Homegrown — Alfred Stone Road

Russell Stafford, owner of the specialty nursery Homegrown, will be the first to admit that conditions are not currently ideal for planting, but you can always start planning for the cooler weather coming up, “Fall is the best time for planting perennials.” And he has plenty of advice for those wishing to transition into more drought tolerant native plants, if that has been on your mind. He has many hard-to-find plants which they propagate themselves, mostly from seed. What are some of the natives?

We have penstemon, or beardtongues, which are popular with hummingbirds. We have three different species of Joe Pye weed, including one that’s about two feet tall. We have a white-flowered Aster alatus, which blooms in August, a little earlier than other asters.

And there are many many more. The shop sells houseplants, gardening items like plant food, terracotta pots, and the work of local artists.

On a recent visit, I was immediately impressed with the healthy look of the plants in the sales yard, not an easy task this summer. Homegrown — located just over the line in Pawtucket, off of the north end of Blackstone Boulevard — is a specialty nursery featuring rare and unusual plants. (They simply have no room for hostas and such, but those are readily available elsewhere.)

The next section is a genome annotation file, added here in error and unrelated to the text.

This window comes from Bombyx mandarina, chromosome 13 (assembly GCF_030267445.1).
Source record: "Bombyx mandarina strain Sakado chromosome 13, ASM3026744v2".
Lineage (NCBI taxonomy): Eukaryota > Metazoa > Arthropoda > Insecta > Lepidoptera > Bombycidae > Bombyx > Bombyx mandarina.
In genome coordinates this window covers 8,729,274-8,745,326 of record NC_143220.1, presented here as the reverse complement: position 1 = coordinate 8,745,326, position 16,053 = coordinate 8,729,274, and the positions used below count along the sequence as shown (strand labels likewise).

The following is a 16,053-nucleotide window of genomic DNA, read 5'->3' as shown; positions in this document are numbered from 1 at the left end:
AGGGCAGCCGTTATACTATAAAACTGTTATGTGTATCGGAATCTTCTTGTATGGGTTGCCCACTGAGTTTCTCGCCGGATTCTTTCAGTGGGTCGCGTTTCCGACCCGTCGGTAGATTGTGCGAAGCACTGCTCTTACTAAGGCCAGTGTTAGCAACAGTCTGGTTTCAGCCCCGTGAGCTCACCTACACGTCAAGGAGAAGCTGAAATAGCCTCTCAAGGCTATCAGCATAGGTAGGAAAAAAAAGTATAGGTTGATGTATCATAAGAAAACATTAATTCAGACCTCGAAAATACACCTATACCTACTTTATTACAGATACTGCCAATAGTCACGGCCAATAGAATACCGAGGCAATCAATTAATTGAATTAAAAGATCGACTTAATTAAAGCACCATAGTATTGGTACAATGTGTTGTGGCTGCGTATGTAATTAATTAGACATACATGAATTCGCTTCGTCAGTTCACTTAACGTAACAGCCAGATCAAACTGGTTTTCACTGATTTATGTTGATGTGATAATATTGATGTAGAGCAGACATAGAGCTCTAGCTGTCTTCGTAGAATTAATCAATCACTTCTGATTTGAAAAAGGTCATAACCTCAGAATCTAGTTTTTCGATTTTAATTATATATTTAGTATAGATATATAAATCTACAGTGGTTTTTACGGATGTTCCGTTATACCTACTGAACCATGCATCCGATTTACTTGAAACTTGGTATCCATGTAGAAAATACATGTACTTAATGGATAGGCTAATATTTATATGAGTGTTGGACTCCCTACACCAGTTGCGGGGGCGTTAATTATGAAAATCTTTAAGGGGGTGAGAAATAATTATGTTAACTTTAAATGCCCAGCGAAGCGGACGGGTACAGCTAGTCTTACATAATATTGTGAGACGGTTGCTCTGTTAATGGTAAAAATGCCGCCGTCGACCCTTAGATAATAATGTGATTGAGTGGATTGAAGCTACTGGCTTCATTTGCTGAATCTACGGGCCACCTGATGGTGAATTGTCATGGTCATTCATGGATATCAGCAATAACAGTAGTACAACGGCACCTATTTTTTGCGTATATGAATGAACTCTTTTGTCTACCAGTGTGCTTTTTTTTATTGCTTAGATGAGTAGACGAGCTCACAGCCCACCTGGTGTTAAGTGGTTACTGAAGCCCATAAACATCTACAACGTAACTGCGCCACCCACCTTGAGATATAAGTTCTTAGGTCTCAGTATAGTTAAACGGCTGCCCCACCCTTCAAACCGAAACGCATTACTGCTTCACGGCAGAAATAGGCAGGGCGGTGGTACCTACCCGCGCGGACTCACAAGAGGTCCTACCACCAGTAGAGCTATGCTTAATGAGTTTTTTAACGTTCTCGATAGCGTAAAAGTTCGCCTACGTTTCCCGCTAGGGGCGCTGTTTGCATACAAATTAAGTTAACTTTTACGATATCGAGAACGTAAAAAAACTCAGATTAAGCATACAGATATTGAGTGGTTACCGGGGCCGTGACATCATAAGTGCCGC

Homegrown — formerly on Gano Street, opened in this location last April — can also design and install perennial/mixed beds that “coexist harmoniously with their surroundings.” The principals of organic gardening inform everything done at Homegrown.

(The picture of the shop exterior featured here was taken a few months ago; the morning sun better reveals the adorableness of the front with its charming awning. Stafford thinks the building dates from the 1930s.)

Closed Mondays. Tuesday-Friday, 11am to 6pm/Saturday, 10am to 5pm/Sunday, noon to 5pm.

Learn what’s new at Instagram (great photos) or Facebook.

Homegrown, 1 Alfred Stone Road, Pawtucket (directions)

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How about some Opuntia humifusa, or Eastern prickly-pear, the only cactus native to the eastern United States. Obviously tolerant of hot, dry conditions and a real conversation piece. Very cool looking.

I am crazy about the gray terracotta, also available in the standard pots.

The sales yard may not be huge, but it is loaded with interesting, hard-to-find plants.

Mr. Stafford is ready to answer your questions.

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